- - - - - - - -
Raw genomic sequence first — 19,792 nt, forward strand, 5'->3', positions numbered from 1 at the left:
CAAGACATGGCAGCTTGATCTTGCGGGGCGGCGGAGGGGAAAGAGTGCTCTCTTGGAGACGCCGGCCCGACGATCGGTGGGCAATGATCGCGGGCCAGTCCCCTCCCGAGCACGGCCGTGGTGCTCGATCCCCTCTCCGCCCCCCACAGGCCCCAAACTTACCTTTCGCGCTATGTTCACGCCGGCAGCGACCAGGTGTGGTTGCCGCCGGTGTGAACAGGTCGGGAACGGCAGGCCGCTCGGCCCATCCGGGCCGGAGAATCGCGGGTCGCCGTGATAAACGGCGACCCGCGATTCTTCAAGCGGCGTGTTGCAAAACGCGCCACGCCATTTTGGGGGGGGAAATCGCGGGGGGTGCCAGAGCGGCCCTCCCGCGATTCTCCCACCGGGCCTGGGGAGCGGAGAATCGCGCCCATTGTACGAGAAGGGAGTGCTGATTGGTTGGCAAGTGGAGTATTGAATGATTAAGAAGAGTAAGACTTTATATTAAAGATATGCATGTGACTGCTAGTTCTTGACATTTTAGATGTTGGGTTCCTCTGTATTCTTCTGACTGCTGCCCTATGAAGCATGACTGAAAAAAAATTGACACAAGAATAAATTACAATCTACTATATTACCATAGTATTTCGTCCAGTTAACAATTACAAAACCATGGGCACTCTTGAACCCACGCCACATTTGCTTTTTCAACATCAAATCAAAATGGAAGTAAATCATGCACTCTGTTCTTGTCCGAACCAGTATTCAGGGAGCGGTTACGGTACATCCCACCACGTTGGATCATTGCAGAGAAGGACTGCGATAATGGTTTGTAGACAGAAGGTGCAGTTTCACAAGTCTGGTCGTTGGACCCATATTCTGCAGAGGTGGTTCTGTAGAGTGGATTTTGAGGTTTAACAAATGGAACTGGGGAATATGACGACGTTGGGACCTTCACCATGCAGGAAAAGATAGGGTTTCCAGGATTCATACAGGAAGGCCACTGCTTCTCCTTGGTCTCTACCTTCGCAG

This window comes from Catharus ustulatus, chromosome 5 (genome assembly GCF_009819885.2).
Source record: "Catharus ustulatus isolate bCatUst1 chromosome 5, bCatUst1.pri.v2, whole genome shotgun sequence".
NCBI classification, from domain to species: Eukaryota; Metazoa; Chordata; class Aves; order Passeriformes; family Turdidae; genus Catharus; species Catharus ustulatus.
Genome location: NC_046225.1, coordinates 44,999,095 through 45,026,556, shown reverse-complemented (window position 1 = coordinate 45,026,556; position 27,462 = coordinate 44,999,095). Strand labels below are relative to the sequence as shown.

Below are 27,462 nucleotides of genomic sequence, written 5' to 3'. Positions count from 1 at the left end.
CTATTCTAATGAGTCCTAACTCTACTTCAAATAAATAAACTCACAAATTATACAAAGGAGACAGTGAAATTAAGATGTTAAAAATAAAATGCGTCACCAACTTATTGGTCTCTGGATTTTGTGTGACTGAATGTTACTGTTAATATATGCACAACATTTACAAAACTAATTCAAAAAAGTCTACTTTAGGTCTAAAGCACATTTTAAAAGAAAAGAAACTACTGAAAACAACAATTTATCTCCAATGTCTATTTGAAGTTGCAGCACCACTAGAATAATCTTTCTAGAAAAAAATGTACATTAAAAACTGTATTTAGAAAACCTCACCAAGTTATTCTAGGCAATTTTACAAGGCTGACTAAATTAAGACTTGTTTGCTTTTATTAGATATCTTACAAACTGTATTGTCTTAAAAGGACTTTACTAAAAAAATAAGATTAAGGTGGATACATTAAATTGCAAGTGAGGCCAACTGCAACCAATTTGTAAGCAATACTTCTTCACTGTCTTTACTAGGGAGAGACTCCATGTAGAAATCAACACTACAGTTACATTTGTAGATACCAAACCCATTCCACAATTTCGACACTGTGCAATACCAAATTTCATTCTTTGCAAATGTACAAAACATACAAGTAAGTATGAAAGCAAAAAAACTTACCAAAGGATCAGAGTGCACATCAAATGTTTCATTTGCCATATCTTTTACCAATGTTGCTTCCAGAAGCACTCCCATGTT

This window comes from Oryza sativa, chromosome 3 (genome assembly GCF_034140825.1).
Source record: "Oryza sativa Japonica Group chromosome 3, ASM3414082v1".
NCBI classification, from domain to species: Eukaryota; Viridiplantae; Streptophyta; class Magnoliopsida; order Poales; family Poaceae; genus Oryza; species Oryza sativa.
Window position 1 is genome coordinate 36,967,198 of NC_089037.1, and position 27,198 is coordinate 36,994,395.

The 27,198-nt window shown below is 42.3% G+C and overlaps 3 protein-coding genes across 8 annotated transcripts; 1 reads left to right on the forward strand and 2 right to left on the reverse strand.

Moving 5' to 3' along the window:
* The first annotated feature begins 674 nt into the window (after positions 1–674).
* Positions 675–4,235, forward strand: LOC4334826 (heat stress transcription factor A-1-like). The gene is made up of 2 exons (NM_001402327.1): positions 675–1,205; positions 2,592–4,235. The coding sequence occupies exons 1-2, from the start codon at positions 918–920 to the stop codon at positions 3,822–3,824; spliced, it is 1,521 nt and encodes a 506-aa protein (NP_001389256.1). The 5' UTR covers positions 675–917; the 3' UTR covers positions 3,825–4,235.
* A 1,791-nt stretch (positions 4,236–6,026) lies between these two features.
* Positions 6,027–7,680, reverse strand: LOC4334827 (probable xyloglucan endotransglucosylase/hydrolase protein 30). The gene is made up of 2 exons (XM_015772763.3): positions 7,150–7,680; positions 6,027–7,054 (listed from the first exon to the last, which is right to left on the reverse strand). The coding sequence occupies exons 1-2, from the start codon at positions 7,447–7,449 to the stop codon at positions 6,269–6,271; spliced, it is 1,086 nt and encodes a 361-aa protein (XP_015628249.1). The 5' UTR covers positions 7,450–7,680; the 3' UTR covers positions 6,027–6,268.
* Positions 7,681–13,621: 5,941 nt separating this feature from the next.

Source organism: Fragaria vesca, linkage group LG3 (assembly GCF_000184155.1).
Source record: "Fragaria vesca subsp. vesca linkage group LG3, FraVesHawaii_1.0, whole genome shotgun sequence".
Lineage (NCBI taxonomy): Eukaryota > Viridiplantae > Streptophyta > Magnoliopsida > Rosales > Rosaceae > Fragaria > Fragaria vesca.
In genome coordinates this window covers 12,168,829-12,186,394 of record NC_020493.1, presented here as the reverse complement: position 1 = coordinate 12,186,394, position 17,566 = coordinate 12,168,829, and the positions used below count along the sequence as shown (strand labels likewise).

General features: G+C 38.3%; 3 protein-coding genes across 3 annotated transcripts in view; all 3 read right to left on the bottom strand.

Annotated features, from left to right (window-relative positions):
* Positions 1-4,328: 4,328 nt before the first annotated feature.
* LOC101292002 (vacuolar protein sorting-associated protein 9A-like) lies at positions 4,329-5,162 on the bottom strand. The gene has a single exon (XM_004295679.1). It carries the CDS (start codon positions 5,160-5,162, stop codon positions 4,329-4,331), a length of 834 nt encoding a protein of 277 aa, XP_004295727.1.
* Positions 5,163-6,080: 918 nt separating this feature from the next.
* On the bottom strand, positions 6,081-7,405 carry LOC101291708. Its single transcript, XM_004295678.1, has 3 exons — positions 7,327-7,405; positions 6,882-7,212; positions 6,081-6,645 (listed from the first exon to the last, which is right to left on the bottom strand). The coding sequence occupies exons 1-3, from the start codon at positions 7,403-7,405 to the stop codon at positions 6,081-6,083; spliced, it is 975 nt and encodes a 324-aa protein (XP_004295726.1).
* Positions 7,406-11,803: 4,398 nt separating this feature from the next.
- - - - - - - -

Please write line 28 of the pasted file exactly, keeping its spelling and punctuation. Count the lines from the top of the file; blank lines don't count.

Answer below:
* Positions 5,163-6,080: 918 nt separating this feature from the next.